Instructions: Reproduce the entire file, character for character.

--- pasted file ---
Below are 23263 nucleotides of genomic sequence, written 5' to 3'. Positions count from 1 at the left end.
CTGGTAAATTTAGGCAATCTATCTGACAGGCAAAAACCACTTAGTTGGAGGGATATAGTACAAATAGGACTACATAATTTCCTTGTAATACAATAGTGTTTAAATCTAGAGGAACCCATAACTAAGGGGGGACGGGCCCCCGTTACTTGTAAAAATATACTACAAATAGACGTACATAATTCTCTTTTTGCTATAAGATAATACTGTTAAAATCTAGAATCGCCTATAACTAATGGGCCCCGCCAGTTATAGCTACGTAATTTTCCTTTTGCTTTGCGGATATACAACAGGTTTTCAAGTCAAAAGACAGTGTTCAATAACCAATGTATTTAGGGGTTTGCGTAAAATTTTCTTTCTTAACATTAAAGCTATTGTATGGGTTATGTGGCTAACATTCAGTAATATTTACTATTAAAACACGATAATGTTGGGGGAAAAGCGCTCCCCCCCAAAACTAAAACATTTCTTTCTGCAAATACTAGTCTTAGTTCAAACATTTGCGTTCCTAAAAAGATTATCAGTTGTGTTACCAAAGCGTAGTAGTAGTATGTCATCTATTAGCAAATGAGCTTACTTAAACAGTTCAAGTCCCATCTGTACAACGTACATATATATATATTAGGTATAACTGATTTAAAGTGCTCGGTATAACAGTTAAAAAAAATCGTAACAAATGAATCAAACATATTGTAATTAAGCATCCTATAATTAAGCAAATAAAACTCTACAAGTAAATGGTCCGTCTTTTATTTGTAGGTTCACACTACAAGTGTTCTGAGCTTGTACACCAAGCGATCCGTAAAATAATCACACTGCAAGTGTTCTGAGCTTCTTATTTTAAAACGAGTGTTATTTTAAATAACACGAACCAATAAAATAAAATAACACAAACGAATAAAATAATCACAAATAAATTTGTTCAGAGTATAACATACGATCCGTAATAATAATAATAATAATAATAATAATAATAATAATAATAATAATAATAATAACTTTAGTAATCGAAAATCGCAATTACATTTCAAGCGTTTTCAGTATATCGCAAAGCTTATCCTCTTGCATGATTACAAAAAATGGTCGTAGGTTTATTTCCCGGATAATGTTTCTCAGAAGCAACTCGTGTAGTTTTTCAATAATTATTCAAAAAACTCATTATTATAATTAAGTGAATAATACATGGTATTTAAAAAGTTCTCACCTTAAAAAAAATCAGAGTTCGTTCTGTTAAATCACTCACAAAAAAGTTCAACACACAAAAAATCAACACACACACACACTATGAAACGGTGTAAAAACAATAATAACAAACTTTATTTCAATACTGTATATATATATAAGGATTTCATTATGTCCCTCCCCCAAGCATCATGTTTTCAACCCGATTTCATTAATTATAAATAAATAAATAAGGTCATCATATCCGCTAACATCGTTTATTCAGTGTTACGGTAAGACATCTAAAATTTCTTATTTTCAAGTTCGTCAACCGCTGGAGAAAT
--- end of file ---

Below are 23263 nucleotides of genomic sequence, written 5' to 3'. Positions count from 1 at the left end.
CTGGTAAATTTAGGCAATCTATCTGACAGGCAAAAACCACTTAGTTGGAGGGATATAGTACAAATAGGACTACATAATTTCCTTGTAATACAATAGTGTTTAAATCTAGAGGAACCCATAACTAAGGGGGGACGGGCCCCCGTTACTTGTAAAAATATACTACAAATAGACGTACATAATTCTCTTTTTGCTATAAGATAATACTGTTAAAATCTAGAATCGCCTATAACTAATGGGCCCCGCCAGTTATAGCTACGTAATTTTCCTTTTGCTTTGCGGATATACAACAGGTTTTCAAGTCAAAAGACAGTGTTCAATAACCAATGTATTTAGGGGTTTGCGTAAAATTTTCTTTCTTAACATTAAAGCTATTGTATGGGTTATGTGGCTAACATTCAGTAATATTTACTATTAAAACACGATAATGTTGGGGGAAAAGCGCTCCCCCCCAAAACTAAAACATTTCTTTCTGCAAATACTAGTCTTAGTTCAAACATTTGCGTTCCTAAAAAGATTATCAGTTGTGTTACCAAAGCGTAGTAGTAGTATGTCATCTATTAGCAAATGAGCTTACTTAAACAGTTCAAGTCCCATCTGTACAACGTACATATATATATATTAGGTATAACTGATTTAAAGTGCTCGGTATAACAGTTAAAAAAAATCGTAACAAATGAATCAAACATATTGTAATTAAGCATCCTATAATTAAGCAAATAAAACTCTACAAGTAAATGGTCCGTCTTTTATTTGTAGGTTCACACTACAAGTGTTCTGAGCTTGTACACCAAGCGATCCGTAAAATAATCACACTGCAAGTGTTCTGAGCTTCTTATTTTAAAACGAGTGTTATTTTAAATAACACGAACCAATAAAATAAAATAACACAAACGAATAAAATAATCACAAATAAATTTGTTCAGAGTATAACATACGATCCGTAATAATAATAATAATAATAATAATAATAATAATAATAATAATAATAATAATAACTTTAGTAATCGAAAATCGCAATTACATTTCAAGCGTTTTCAGTATATCGCAAAGCTTATCCTCTTGCATGATTACAAAAAATGGTCGTAGGTTTATTTCCCGGATAATGTTTCTCAGAAGCAACTCGTGTAGTTTTTCAATAATTATTCAAAAAACTCATTATTATAATTAAGTGAATAATACATGGTATTTAAAAAGTTCTCACCTTAAAAAAAATCAGAGTTCGTTCTGTTAAATCACTCACAAAAAAGTTCAACACACAAAAAATCAACACACACACACACTATGAAACGGTGTAAAAACAATAATAACAAACTTTATTTCAATACTGTATATATATATAAGGATTTCATTATGTCCCTCCCCCAAGCATCATGTTTTCAACCCGATTTCATTAATTATAAATAAATAAATAAGGTCATCATATCCGCTAACATCGTTTATTCAGTGTTACGGTAAGACATCTAAAATTTCTTATTTTCAAGTTCGTCAACCGCTGGAGAAAT